Find out more about what to do with pets in emergencies on the Centre for Disease, Control and Prevention website and the RSPCA website. For local information or advice on your pets in an emergency, please contact the Jersey Society for the Prevention of Cruelty to Animals on 01534 724331.

Local media channels: where to get information during an emergency

If an emergency is happening, you should check media for up to date information.


The States of Jersey (including the police and fire and rescue services) will provide real-time information through Twitter.

Government of Jersey on Twitter
States of Jersey Police on Twitter
Jersey Fire and Rescue on Twitter
About Twitter, and how to follow the States

Jersey media

Tune into any of the following, which are expected to give information in an emergency:

BBC Jersey website
Channel Televisi​on website
Channel 103FM website
Jersey Eve​ning ​Post​ website

Community Risk Register

Planning for emergencies is carried out by the Jersey Resilience Forum and is coordinated by the Emergency Planning Officer.

Jersey works closely with other Channel Island and UK risk planners to anticipate the likely risks that we may face, and then we assess these risks and use them to develop the Community Risk Register.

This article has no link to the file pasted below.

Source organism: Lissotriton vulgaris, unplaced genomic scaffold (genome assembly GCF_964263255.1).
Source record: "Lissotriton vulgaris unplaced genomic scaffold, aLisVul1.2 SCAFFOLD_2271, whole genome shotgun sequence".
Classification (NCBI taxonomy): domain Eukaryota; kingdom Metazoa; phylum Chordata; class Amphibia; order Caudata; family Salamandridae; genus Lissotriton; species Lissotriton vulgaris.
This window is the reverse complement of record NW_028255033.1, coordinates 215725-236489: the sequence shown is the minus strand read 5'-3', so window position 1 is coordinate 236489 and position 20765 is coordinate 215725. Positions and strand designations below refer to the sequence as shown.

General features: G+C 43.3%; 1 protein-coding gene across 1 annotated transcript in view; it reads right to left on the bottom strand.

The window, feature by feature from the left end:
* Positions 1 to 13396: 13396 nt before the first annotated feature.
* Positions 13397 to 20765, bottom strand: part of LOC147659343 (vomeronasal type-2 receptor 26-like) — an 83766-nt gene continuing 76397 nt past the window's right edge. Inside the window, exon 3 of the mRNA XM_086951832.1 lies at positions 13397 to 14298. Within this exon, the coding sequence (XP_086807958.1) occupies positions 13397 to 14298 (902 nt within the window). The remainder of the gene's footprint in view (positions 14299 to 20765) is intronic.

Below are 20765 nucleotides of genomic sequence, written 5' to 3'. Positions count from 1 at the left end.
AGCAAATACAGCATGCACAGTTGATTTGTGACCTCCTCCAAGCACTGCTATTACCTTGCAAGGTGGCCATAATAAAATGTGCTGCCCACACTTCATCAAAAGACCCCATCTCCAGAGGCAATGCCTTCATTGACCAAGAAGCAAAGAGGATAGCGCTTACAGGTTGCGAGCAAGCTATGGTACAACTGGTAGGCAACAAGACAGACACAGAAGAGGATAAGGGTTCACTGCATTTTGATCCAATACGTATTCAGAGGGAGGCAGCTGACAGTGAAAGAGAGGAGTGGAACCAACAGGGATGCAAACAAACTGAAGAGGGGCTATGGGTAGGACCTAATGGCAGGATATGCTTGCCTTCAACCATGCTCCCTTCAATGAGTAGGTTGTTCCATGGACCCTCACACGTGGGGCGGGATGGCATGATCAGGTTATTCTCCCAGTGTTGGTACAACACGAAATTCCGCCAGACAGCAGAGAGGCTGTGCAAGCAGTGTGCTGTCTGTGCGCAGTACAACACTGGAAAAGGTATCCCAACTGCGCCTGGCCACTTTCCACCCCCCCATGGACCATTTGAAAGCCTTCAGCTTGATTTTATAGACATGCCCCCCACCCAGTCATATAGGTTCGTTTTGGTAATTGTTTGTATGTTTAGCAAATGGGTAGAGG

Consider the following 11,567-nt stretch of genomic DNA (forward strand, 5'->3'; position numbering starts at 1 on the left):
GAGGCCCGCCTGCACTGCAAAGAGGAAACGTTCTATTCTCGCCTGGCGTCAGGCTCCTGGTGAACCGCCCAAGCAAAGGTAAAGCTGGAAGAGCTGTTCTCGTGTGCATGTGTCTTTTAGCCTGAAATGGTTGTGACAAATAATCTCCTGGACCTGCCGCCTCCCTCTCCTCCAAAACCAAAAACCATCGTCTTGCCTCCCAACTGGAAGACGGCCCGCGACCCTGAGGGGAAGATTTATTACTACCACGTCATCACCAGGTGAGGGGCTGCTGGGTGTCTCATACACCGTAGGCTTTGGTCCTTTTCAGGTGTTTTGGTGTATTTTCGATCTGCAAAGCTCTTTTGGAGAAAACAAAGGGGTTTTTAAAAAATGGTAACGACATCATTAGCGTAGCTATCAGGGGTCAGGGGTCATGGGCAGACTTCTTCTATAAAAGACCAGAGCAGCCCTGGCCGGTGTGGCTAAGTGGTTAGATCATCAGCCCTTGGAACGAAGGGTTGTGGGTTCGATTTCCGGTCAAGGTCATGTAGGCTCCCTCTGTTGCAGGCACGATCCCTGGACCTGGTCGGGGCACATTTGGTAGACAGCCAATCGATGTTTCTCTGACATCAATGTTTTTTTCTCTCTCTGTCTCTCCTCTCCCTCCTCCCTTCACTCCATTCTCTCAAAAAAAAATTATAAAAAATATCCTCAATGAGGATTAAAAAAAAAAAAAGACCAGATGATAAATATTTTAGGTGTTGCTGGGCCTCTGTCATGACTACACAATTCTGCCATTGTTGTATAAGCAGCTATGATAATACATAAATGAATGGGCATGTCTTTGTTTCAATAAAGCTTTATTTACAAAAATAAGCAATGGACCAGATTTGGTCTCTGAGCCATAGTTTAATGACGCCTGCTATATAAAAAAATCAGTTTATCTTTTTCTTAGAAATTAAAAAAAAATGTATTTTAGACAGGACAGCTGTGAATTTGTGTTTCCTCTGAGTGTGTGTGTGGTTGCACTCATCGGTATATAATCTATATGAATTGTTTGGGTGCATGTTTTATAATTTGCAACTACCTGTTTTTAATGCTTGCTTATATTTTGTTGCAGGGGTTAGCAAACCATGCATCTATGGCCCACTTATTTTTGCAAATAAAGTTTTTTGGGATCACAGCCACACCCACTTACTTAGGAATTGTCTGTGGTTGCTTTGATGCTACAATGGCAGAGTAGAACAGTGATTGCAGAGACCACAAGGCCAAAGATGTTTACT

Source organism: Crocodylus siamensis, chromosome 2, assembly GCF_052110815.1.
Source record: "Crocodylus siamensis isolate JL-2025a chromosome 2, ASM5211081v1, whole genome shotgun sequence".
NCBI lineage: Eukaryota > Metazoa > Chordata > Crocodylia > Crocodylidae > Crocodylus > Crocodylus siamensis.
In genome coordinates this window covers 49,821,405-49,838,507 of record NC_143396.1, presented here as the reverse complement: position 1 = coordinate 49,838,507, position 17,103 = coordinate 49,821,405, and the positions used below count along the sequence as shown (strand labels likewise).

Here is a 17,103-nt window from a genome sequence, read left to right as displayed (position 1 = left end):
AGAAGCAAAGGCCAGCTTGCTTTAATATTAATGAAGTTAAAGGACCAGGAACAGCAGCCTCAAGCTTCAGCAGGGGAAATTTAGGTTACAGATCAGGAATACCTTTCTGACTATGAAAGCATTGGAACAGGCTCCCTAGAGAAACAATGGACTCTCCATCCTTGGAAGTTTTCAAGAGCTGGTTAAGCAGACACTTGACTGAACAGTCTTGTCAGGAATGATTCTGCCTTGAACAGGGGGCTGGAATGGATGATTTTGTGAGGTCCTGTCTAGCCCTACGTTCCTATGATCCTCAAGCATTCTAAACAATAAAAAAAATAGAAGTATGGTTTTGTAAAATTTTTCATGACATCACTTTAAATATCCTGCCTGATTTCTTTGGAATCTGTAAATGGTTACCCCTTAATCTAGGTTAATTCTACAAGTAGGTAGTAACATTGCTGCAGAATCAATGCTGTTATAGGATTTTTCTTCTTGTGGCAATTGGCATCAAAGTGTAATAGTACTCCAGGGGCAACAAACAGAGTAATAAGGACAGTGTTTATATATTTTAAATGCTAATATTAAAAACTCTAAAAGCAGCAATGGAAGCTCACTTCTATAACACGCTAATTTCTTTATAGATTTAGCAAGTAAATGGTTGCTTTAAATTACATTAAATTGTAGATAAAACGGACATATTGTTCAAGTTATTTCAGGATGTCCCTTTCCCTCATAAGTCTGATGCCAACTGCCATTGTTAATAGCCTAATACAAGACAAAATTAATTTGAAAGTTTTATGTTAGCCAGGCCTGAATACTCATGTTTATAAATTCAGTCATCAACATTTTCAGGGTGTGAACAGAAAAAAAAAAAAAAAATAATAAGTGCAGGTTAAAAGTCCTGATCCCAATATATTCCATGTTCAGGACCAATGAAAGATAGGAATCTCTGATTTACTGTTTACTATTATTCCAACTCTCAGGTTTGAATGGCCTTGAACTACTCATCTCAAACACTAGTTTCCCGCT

This allows responders:

  • to put measures in place to prevent risks from happening if possible
  • plan to minimise their impact if they do happen
  • prepare for how we would respond to them
  • planto recover from them, so that the community can return to normal as soon as possible

The Emergency Powers and Planning (Jersey) Law 1990 is the main legislation relating to planning for and responding to emergencies in Jersey.

Other Laws aim to make Jersey as safe as possible:

More advice and information

    Emergency response and recovery on UK government website
    Emergency preparedness guidance documents on UK government website